Outlook and Market Review - Fourth Quarter 2012

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The U.S. economy is still far behind a typical recovery. In the revised estimate, the economy grew by a miniscule 0.1% in the fourth quarter of 2012. Consumers contributed 1.5% growth to GDP, but were drowned out by reduced government spending and a continued slide of the international trade account. Neither of these drags on growth is likely to improve much in 2013. GDP growth for all of 2012 was only 2.2%, following a 1.8% growth rate in 2011. Since the start of 2010, growth has averaged 2.2 percent, which is especially dismal given the historic depth of the starting point. As we approach the fourth anniversary of economic recovery this summer, we have a $1 trillion gap between what the economy is producing and potential GDP. That gap represents lost jobs and lost wealth that is abnormal during a recovery. A few years of GDP growth of at least 3 percent to 5 percent will be needed just to get back on a normal track. Unfortunately, even optimistic students of the economy are not predicting GDP growth that high in the near future. Job growth is improving and the housing sector is rebounding, but there are significant drags that remain from the massive federal debt overhang (discussed in prior Outlooks). The payroll tax cut expired on Jan. 1 and some combination of higher taxes and spending reduction is inevitable. Automatic spending cuts are in place unless Congress and the President work out a feasible plan. The consensus across a variety of professional forecasts is in line with 2.2% to 2.5% growth in 2013 and 2014, if there are no other major shocks.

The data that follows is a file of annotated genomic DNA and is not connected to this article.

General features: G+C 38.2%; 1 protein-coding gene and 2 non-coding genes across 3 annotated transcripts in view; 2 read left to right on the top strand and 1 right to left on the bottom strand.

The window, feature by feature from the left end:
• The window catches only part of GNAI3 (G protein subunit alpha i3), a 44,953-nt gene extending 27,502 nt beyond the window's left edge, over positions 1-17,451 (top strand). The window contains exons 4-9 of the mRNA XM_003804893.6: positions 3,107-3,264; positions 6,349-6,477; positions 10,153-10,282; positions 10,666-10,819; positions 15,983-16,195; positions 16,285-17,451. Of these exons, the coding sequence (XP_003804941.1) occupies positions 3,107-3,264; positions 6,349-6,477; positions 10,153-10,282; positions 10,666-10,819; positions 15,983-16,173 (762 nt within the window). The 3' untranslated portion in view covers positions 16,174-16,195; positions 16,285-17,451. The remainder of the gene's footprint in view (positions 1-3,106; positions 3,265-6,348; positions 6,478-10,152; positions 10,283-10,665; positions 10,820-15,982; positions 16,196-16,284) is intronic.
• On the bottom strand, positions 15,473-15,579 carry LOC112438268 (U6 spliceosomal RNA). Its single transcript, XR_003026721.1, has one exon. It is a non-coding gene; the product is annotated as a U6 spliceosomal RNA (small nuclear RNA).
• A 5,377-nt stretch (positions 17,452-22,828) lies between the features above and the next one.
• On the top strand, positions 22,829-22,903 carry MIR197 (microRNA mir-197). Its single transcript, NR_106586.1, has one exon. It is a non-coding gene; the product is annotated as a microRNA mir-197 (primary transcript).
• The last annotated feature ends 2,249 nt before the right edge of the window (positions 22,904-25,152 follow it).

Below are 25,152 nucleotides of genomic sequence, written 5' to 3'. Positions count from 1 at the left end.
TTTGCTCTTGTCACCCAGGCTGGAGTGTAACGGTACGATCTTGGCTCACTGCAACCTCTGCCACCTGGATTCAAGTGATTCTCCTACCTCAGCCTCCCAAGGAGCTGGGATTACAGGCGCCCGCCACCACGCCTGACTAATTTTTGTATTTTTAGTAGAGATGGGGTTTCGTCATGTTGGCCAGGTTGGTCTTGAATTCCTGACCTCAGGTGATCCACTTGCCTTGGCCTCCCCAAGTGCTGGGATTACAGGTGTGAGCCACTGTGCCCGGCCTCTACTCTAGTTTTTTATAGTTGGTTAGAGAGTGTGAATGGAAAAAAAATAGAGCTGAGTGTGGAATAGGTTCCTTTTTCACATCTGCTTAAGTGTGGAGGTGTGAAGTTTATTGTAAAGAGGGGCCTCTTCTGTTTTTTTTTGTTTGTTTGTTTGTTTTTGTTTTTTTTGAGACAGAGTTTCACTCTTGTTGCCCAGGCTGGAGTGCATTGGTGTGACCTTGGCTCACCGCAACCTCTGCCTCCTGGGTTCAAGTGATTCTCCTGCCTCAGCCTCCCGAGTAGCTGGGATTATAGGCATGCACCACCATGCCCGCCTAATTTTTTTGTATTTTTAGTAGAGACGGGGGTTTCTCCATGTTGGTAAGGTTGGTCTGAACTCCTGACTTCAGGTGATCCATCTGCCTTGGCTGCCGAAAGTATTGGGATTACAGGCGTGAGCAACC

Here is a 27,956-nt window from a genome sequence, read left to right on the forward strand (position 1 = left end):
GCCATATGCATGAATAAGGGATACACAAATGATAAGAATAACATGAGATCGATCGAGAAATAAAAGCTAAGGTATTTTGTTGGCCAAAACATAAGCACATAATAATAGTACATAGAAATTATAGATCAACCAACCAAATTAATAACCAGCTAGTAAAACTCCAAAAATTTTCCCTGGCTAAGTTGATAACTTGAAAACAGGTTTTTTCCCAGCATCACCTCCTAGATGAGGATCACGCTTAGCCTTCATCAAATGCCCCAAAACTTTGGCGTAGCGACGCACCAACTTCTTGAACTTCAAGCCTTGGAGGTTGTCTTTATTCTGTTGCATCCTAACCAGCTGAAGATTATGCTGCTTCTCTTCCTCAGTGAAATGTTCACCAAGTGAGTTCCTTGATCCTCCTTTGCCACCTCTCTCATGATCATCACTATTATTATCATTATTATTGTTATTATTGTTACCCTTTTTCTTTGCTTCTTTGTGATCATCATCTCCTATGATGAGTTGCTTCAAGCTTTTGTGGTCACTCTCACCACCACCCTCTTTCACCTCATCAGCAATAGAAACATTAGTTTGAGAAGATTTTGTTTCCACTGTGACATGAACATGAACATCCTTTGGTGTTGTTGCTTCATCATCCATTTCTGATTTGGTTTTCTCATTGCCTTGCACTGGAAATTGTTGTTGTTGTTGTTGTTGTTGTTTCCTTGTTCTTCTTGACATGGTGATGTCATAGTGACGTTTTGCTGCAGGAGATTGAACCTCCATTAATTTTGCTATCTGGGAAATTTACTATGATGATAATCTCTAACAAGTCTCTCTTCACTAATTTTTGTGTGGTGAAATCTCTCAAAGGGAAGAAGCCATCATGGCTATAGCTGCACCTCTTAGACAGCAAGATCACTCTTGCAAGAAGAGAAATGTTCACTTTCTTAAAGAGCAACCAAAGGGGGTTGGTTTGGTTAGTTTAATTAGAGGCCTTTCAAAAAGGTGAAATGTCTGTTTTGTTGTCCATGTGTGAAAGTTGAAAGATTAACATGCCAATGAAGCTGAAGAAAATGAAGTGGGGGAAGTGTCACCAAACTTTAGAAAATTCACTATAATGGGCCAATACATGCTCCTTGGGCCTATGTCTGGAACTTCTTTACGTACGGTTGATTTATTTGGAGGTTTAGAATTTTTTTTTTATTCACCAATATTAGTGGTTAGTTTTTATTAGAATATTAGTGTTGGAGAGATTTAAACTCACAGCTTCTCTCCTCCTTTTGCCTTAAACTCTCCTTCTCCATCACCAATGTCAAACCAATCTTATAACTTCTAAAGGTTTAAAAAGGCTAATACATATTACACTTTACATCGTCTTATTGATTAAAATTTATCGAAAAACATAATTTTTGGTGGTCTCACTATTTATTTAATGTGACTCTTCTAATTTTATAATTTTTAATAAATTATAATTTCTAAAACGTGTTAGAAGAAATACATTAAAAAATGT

The official unemployment rate is 7.7% with an estimated 18% underemployment rate. The economy is adding jobs at an improved rate of around 160,000 per month, but this rate of expansion of the market is hardly keeping pace with population and productivity growth. Inflation remains moderate with the CPI and PCE indexes growing at less than the 2% target of the Fed. While specific price spikes in energy and food are likely, overall inflation pressures remain low, allowing the Fed to stay on a course of easy money in line with announced intentions. Ten-year bond yields continue to hover around 2% and are likely to remain there for the remainder of the year. Outflows from the bond market to the stock market are largely being offset by inflows of international capital, due to a stronger and relatively more secure dollar.